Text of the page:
The authors report a new side effect of the dopamine agonists pramipexole and ropinirole: sudden irresistible attacks of sleep. Eight PD patients taking pramipexole and one taking ropinirole fell asleep while driving, causing accidents. Five experienced no warning before falling asleep. The attacks ceased when the drugs were stopped. Neurologists who prescribe these drugs and patients who take them should be aware of this possible side effect.
Having trouble falling asleep is a common experience. In fact, research suggests that almost a third of adults Trusted Source National Library of Medicine, Biotech Information The National Center for Biotechnology Information advances science and health by providing access to biomedical and genomic information. View Source experience chronic insomnia, a sleep disorder characterized by persistent difficulties in falling or staying asleep. However, for those of us without insomnia, tossing and turning in bed after a stressful day can be a familiar experience.
The first part of the cycle is non-REM sleep, which is composed of four stages. The first stage comes between being awake and falling asleep. The second is light sleep, when heart rate and breathing regulate and body temperature drops. The third and fourth stages are deep sleep. Though REM sleep was previously believed to be the most important sleep phase for learning and memory, newer data suggests that non-REM sleep is more important for these tasks, as well as being the more restful and restorative phase of sleep.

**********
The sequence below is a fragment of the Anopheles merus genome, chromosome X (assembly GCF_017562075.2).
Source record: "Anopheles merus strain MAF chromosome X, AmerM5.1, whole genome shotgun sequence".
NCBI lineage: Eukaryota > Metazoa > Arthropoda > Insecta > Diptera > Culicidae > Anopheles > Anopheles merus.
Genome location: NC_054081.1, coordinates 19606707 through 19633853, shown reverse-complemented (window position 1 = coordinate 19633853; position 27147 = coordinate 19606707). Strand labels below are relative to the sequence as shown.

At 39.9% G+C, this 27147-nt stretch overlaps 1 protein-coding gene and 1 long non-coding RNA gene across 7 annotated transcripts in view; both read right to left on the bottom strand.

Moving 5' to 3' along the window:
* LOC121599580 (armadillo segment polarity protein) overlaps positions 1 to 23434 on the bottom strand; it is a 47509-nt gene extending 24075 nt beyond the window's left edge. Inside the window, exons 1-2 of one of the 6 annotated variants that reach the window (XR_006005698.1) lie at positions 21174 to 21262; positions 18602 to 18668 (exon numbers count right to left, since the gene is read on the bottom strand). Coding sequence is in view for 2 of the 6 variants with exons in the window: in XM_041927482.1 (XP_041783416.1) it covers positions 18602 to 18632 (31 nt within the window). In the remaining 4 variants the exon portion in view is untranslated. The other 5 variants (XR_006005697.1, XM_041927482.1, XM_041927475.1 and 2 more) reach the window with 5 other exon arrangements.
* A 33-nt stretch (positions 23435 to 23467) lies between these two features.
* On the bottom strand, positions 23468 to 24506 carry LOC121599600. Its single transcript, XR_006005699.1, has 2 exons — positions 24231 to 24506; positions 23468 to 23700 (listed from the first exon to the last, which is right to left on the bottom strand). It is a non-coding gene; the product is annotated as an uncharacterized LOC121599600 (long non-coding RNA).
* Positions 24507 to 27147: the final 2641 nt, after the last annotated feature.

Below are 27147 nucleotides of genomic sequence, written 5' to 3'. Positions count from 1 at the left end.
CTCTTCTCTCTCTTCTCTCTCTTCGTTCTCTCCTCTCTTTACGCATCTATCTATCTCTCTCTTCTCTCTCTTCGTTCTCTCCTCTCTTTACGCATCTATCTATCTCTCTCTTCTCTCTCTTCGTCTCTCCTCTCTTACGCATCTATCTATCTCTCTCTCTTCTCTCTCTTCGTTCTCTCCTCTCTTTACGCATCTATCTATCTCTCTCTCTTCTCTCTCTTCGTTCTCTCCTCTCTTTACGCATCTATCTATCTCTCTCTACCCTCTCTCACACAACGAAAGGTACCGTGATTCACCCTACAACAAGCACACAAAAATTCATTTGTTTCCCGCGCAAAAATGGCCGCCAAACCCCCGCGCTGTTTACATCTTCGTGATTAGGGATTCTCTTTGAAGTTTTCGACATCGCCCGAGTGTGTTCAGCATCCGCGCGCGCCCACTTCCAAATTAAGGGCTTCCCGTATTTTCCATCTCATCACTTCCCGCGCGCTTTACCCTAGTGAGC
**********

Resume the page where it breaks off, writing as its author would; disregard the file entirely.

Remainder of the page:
Meaning These findings suggest that the prevalence of masked asleep hypertension is high among US adults; data are needed on the cardiovascular risk reduction benefits of treating asleep hypertension.
Importance High blood pressure (BP) during sleep (asleep blood pressure) is associated with an increased risk of cardiovascular disease, but a national prevalence estimate of masked asleep hypertension (high BP while sleeping but without high BP measured in the clinic [clinic BP]) for the United States is lacking.
Main Outcomes and Measures High clinic BP was defined as clinic systolic BP (SBP)/diastolic BP (DBP) of at least 140/90 mm Hg using JNC7 and at least 130/80 mm Hg using 2017 ACC-AHA guidelines. High asleep BP was defined as mean asleep SBP/DBP of at least 120/70 mm Hg for JNC7 and at least 110/65 mm Hg for the 2017 ACC-AHA guidelines. Masked asleep hypertension was defined as high asleep BP without high clinic BP.
Conclusions and Relevance These findings suggest that the prevalence of masked asleep hypertension is high among US adults. Data are needed on the cardiovascular risk reduction benefits of treating asleep hypertension.
Narcolepsy can greatly affect daily activities. People may unwillingly fall asleep even if they are in the middle of an activity like driving, eating, or talking. Other symptoms may include sudden muscle weakness while awake that makes a person go limp or unable to move (cataplexy), vivid dream-like images or hallucinations, and total paralysis just before falling asleep or just after waking up (sleep paralysis).